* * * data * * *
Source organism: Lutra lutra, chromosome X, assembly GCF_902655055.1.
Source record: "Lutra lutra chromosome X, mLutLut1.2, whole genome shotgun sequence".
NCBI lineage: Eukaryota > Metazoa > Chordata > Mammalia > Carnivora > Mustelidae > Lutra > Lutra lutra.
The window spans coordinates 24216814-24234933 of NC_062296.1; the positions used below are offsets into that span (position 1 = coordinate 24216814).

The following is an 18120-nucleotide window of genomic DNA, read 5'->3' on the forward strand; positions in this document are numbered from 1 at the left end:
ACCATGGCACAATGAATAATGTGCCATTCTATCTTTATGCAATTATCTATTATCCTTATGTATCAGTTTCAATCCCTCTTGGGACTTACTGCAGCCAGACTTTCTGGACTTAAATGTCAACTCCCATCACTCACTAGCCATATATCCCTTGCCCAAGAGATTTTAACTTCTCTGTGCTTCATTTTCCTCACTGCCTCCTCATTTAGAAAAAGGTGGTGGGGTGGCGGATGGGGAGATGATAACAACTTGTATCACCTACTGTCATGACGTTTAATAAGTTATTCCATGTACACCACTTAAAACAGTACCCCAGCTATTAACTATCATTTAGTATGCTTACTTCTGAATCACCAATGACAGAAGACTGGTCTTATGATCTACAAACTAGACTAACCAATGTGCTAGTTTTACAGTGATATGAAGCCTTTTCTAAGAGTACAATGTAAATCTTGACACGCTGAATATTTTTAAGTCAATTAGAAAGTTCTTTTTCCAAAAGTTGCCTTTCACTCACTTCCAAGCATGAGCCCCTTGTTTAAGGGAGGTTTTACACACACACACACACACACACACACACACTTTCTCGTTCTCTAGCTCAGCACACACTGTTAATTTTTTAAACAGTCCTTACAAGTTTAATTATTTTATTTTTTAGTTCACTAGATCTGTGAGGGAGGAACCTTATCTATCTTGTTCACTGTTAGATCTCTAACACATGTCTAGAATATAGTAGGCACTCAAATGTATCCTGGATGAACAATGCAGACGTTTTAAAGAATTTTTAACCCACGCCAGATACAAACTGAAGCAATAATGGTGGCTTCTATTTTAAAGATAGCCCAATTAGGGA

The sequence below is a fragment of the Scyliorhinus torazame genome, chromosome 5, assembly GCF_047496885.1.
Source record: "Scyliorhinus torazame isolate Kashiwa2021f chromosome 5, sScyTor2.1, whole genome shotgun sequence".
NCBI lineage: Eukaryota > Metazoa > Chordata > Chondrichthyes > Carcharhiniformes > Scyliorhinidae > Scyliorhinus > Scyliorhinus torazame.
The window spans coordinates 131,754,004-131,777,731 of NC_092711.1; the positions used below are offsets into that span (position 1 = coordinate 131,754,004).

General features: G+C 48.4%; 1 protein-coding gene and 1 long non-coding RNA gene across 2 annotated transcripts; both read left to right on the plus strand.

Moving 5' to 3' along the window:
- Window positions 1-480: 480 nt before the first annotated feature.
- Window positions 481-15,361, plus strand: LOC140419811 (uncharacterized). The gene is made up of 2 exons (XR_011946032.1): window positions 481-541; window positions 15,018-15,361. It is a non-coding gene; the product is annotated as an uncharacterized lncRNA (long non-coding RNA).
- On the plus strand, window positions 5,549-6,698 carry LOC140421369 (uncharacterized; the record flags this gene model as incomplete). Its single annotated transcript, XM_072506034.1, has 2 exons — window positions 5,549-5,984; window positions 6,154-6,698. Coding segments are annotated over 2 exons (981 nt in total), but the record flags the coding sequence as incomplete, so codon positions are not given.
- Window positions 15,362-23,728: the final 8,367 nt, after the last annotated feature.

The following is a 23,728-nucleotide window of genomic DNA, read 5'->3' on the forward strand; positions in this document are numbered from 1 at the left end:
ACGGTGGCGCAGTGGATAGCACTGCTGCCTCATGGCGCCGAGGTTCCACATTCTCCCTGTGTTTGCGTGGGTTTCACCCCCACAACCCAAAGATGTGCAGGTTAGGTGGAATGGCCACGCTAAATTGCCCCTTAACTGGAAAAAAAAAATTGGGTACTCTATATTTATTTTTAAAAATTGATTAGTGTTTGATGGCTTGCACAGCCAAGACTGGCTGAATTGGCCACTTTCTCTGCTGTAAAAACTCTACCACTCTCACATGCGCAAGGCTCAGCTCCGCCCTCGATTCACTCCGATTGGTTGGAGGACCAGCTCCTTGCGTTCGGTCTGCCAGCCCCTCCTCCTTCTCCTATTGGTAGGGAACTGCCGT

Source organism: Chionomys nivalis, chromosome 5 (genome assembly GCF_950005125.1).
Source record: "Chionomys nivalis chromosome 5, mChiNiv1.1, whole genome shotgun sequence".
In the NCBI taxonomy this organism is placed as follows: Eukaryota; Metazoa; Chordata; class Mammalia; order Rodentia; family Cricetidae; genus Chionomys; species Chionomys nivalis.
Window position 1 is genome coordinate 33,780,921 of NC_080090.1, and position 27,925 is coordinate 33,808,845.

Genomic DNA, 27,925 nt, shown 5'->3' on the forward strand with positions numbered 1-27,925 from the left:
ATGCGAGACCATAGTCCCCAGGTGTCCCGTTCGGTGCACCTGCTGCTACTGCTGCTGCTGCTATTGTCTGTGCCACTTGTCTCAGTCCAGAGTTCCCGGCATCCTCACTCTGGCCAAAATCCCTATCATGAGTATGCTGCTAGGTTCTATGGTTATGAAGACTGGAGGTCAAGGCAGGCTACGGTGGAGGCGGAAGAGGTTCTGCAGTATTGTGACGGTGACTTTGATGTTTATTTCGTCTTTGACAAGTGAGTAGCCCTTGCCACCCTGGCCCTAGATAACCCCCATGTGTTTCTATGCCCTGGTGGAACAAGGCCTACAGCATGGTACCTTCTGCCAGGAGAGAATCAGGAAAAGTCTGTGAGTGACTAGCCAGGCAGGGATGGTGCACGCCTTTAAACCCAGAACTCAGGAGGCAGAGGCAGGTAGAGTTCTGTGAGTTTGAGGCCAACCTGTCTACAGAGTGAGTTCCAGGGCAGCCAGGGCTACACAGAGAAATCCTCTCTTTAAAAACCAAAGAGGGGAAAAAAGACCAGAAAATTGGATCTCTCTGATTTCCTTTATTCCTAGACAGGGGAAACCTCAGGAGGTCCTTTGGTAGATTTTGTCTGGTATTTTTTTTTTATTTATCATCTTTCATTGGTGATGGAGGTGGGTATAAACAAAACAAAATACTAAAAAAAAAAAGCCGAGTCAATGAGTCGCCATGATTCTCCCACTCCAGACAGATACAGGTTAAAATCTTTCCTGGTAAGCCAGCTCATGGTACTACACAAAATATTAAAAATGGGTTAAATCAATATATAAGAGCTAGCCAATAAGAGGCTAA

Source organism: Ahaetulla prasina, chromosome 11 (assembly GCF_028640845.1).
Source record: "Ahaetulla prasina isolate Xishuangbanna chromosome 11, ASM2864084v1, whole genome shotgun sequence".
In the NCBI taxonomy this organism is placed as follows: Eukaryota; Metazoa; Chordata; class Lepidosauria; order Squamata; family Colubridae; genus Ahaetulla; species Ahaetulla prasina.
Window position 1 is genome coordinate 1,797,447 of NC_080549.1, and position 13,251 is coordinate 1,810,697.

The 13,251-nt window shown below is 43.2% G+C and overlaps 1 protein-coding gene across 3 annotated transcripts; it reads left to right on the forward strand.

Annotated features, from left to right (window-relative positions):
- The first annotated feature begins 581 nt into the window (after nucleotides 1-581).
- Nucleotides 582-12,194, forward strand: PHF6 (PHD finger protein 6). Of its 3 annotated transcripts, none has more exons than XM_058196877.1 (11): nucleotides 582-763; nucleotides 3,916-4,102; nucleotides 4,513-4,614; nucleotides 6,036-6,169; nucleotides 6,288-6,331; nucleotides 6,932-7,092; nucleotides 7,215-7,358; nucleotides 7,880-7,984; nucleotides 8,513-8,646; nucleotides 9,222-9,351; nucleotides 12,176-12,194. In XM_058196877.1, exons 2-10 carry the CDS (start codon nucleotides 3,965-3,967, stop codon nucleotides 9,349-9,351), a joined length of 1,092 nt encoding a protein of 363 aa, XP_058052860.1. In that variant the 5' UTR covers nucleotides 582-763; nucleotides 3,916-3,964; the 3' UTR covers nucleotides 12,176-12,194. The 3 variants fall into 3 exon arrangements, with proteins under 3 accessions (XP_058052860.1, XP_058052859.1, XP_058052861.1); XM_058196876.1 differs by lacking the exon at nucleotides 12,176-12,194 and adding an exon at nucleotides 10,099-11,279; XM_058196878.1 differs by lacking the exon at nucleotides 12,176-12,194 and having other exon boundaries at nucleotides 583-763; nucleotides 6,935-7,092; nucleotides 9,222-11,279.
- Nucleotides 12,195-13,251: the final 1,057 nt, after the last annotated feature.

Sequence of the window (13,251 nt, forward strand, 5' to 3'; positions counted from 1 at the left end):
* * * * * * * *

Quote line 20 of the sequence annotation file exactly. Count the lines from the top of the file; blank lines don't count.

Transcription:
Source record: "Chionomys nivalis chromosome 5, mChiNiv1.1, whole genome shotgun sequence".